“I told him he better get me one, sh–,” McGrady said with a laugh. “After all the stuff I’ve went through in my career? Sh–, I’m probably one of the only ‘stars’ in this league that had to go through a lot of this sh–. Not too much help in Orlando, when I was really on top of my game. The struggle to find talent to put around myself and Yao Ming in Houston. It was tough. … That’s just been the story of my career. Playing four years down there in Orlando, wishing that I had Grant Hill. Playing in Houston, not having Yao Ming. Then, when they do advance, I’m not playing. It’s just been part of my career.” HoopsWorld

The idea of McGrady and Duncan on the same team back in 2000 would’ve been scary, and it almost happened. The Orlando Magic pursued Duncan that summer when he was an unrestricted free agent, with the goal being to form a Big Three of McGrady, Duncan and Hill. The superstar big man seriously considered their offer, but ultimately decided to stay in San Antonio. “We were talking about that the other day on the bus, I told him that I was pissed that he didn’t sign down there,” McGrady said. “He told me that Pops convinced him to come back. That was the draw for him. I knew it would be tough to sign him, but that would have been awesome.” HoopsWorld

McGrady didn’t experience much transparency in recent years, specifically when he was in Atlanta. He was promised a certain amount of touches and a specific role, but it all changed once the season started. “I’m back to enjoying the NBA,” McGrady said. “The last few years, I didn’t enjoy it. I didn’t enjoy it because I felt like a lot was taken away from me. I felt like the ability that I could display, I wasn’t allowed to do that. I felt like I was lied to. I don’t want to say no names, but things weren’t happening the way it was told to me. I don’t have any respect for that. I know a lot of things have been said about me as an individual and as a player, but I just speak my mind. When something is told to me and it doesn’t happen that way, I’m going to speak my mind. That’s just who I am. I’m not going to shy away from that. That’s why I have so much respect for Gregg Popovich and for Jeff Van Gundy because those guys are up front and very transparent on how they handle players and how they handled my situation. It was very clear from our phone conversation, and that’s why I was okay with my role here. HoopsWorld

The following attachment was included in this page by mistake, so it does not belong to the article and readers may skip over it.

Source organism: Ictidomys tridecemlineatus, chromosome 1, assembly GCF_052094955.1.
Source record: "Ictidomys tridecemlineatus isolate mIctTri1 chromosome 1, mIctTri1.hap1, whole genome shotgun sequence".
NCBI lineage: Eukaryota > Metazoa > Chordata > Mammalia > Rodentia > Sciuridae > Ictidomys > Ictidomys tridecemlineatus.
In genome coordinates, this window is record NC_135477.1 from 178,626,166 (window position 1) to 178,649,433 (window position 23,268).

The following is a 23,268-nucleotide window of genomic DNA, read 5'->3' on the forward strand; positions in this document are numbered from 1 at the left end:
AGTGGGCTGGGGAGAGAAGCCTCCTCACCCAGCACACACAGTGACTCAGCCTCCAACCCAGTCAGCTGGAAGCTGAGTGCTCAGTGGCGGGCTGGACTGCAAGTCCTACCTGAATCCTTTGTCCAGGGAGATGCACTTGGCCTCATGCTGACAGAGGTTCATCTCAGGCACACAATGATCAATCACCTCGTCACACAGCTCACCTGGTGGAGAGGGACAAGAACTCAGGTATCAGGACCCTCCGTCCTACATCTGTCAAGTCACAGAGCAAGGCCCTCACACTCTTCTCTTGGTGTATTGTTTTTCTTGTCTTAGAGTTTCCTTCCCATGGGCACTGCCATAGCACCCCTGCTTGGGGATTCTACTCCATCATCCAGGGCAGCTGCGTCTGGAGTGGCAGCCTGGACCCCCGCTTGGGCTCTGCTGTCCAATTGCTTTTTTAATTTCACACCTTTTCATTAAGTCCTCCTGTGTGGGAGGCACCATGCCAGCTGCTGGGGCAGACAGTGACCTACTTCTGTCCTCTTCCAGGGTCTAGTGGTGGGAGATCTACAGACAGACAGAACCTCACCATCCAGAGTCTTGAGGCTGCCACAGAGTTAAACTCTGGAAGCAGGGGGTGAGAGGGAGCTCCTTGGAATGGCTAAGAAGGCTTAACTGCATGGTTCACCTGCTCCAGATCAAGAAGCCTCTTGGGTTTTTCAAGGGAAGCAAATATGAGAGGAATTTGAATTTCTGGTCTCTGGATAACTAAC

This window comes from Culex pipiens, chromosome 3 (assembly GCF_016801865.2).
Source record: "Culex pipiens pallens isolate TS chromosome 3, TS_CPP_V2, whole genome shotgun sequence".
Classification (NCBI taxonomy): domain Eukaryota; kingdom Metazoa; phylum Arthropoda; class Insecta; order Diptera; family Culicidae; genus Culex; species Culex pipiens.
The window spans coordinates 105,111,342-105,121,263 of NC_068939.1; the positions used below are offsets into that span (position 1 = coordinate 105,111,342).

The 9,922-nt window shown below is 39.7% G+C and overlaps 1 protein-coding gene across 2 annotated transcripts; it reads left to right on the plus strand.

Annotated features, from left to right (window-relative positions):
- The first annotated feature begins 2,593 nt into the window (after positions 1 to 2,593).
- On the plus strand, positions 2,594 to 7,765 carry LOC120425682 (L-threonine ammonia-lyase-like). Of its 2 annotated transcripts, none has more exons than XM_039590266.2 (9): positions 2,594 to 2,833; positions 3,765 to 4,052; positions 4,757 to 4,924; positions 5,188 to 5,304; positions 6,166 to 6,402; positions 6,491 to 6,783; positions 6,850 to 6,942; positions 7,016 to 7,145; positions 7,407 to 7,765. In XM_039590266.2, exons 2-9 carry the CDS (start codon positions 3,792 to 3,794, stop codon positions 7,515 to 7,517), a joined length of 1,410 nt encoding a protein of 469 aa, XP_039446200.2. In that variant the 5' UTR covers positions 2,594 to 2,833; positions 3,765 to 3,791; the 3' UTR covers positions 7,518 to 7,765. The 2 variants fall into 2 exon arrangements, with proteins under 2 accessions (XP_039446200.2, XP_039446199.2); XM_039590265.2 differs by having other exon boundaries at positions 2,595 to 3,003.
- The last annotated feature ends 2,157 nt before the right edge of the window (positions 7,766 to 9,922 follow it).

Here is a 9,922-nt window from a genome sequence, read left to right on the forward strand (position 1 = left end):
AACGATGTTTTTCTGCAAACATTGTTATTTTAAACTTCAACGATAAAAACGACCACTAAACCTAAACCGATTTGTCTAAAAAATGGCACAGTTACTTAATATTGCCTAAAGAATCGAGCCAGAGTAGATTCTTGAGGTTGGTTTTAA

“I don’t think I would have been as vocal about not playing so much and my role if things would have been transparent up front, if everything was laid out on the table before I even put on the uniform. But when I’m told that this is going to be your role and this is what we want you to do and it doesn’t turn out that way, then we’ve got a problem. “Honestly, I think the man above was really sending me a message, just about patience and how to deal with certain things in my career. I’ve been through different situations and in different roles and learned how to cope with different things. It has prepared me to not be so bitter, not pout about not playing and not be so discouraged about not having the type of impact on the team that I’m used to normally having.” HoopsWorld

But he was sick of being in Carter’s shadow and was eager to prove he could be the man on another team. He nearly doubled his 15.4 points per game scoring average to 26.8 after joining Orlando, and led the NBA at 32.1 and 28.0 per game during his final two seasons there. “Toronto, they didn’t know I was capable of that type of performance as far as scoring. I didn’t (even) know I had that in me,” he said. Toronto Sun

On Friday, the 34-year-old Spurs reserve said what he has in the past — that the Raptors could have done big things, had he chose to stick around instead of fleeing to his hometown Orlando Magic. It wasn’t anything new, McGrady and Vince Carter have been singing that tune for years, but by finally getting to the NBA Finals now, after being out of the league for a year, McGrady appears to have realized even more what could have been. “At that time, I think Toronto probably could have competed for championships with the Lakers, that’s what I think,” McGrady said Friday. Toronto Sun

June 8, 2013 Updates